4. *Will has some good points, but, in my view, metro Birmingham can stand considerably  more  progressiveness with little risk of  losing its “southern charm”. Example: a major improvement to HWY. 280 was shelved ,again, because the Mayors of some  bedroom communities claimed it’s design would not blend in with the trees. The design was recommended by ALDOT after years of professional planning and numerous changes  to satisfy local objections.Instead, Hwy. 280  will,now,  get traffic lights to reduce drive-time by several minutes – instead of a state-of-the-art  autobahn! This confirms David’s view that we have too many cooks in the kitchen – many with little regard for progressiveness.

  5. *Will, I always welcome your comments and appreciate your passion for our community.

    I absolutely am not advocating for a unified government.  That might or might not be right for Birmingham.  I’m only trying to encourage a conversation on better government for our region. That could possibly be something as simple as having a county mayor.  We don’t have a single elected official who represents our entire county.  It might be working towards home rule so we can hold our county commissioners accountable–which is denied by our State Constitution.  Again, I’m not advocating a single solution…I just think it’s time we consider our options.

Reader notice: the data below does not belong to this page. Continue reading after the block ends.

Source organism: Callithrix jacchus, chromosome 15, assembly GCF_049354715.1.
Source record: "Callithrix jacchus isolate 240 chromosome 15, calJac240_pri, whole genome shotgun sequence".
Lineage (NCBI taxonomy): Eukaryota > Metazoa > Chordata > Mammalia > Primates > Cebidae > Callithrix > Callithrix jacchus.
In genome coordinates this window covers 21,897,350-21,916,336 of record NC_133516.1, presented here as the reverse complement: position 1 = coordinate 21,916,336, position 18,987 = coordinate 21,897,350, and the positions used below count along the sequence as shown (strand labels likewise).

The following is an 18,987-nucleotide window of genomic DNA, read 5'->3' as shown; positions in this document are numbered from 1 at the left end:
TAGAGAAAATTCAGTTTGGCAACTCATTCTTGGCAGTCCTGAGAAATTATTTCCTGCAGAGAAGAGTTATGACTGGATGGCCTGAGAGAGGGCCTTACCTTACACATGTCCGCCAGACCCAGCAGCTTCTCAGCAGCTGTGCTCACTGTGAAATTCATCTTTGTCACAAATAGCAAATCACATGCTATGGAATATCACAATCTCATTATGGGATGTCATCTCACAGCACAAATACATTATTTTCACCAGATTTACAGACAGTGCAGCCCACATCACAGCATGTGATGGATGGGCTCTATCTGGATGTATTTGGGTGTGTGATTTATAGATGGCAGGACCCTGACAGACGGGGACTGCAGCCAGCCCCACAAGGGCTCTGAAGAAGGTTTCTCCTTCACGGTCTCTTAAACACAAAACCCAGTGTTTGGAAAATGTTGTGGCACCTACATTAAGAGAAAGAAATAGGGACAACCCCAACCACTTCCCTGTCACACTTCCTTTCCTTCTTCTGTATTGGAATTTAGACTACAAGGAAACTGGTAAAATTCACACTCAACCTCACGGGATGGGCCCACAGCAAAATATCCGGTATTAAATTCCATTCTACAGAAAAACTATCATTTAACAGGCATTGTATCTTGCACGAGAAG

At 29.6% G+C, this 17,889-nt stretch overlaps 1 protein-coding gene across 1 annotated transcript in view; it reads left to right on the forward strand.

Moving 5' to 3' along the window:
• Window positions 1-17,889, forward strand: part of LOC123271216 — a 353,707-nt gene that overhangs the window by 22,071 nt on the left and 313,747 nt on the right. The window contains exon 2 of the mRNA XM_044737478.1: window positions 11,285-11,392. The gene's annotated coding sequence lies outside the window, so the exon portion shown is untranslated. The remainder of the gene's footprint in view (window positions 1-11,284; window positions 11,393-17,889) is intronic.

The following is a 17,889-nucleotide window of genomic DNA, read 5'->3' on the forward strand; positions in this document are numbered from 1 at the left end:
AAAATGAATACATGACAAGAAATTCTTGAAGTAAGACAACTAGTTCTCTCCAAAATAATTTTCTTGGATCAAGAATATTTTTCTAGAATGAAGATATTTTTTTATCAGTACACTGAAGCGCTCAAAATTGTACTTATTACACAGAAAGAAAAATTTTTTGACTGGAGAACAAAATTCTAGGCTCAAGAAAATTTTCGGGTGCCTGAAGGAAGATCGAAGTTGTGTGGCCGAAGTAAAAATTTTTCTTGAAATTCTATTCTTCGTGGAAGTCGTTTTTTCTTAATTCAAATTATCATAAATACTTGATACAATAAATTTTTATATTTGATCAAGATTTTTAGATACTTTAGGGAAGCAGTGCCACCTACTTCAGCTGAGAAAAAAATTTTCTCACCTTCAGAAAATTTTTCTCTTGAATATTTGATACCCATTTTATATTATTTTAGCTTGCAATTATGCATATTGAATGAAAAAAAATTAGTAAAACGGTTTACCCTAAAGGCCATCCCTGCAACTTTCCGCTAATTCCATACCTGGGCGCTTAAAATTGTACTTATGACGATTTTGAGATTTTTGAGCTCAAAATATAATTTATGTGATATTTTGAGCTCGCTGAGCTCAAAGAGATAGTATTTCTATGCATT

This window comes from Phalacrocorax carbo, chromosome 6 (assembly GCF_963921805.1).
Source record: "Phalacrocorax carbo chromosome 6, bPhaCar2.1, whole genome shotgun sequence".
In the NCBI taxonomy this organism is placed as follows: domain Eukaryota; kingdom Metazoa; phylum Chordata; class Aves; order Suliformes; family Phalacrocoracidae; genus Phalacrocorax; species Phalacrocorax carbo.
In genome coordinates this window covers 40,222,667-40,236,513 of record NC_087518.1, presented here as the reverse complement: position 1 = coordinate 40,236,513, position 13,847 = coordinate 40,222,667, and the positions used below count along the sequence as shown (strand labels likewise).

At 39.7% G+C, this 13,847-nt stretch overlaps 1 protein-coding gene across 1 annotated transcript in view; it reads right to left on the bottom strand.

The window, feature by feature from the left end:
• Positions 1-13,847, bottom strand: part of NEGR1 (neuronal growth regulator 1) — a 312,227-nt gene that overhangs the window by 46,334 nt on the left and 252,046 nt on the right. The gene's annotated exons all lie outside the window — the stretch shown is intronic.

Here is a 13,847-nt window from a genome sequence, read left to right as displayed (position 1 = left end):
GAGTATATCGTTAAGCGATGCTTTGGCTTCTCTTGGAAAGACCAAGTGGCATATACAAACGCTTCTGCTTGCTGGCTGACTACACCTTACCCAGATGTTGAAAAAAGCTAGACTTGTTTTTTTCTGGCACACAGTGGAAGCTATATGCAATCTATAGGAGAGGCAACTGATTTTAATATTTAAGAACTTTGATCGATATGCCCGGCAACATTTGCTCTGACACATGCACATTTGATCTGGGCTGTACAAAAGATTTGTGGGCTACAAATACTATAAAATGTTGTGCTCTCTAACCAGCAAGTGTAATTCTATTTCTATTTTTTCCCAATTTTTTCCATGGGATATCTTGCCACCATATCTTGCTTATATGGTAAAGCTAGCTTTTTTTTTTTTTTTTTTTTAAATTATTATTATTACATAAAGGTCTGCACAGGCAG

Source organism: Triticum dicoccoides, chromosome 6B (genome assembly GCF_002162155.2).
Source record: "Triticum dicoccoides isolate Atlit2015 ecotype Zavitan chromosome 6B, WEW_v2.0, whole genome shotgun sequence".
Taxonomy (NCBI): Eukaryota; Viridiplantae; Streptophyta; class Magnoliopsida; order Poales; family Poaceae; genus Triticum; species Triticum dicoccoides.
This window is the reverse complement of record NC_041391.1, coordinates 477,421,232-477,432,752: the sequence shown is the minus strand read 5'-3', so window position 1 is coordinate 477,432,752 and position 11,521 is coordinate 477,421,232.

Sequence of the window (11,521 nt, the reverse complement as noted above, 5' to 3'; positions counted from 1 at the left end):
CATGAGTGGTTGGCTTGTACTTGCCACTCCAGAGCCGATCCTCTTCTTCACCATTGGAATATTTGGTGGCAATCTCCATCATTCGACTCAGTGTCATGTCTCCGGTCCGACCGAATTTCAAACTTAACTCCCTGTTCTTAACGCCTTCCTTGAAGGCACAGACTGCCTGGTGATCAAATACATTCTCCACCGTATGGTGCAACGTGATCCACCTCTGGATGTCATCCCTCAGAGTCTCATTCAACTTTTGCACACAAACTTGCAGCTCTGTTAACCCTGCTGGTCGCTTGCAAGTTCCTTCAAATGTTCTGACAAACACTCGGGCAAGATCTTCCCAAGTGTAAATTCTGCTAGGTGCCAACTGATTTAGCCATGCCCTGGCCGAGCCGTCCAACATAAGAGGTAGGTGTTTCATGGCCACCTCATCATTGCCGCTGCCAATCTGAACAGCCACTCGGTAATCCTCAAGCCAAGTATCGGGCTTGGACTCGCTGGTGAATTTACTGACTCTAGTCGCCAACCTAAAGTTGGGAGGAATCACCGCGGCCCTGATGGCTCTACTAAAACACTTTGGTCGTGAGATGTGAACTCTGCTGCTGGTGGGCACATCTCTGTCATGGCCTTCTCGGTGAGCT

And I’m certainly not suggesting we want to be like Atlanta.  However, a metropolitan area, just like a business, must continue to grow.  If you don’t push for growth then you start to fall backwards. Being a business person, I know you can understand that.

    My son and many of my friend’s children and grandchildren have moved from Birmingham for economic opportunities elsewhere.  That hurts. That means we are separated from our grandchildren.

    We continue to lose our large companies.  A little more than ten years ago we had 30 public companies headquartered here–now we have 15.  We had six S&P 500 Companies–now we have one (Regions).

    I sat next to a fellow at Rotary today who told me he just got back from a business trip to Nashville and the Nashville business people talked down to him about Birmingham.  He said he was made to feel “small” because Nashville has attracted so many large companies and Birmingham has fallen down.

    It’s time we turn Birmingham around.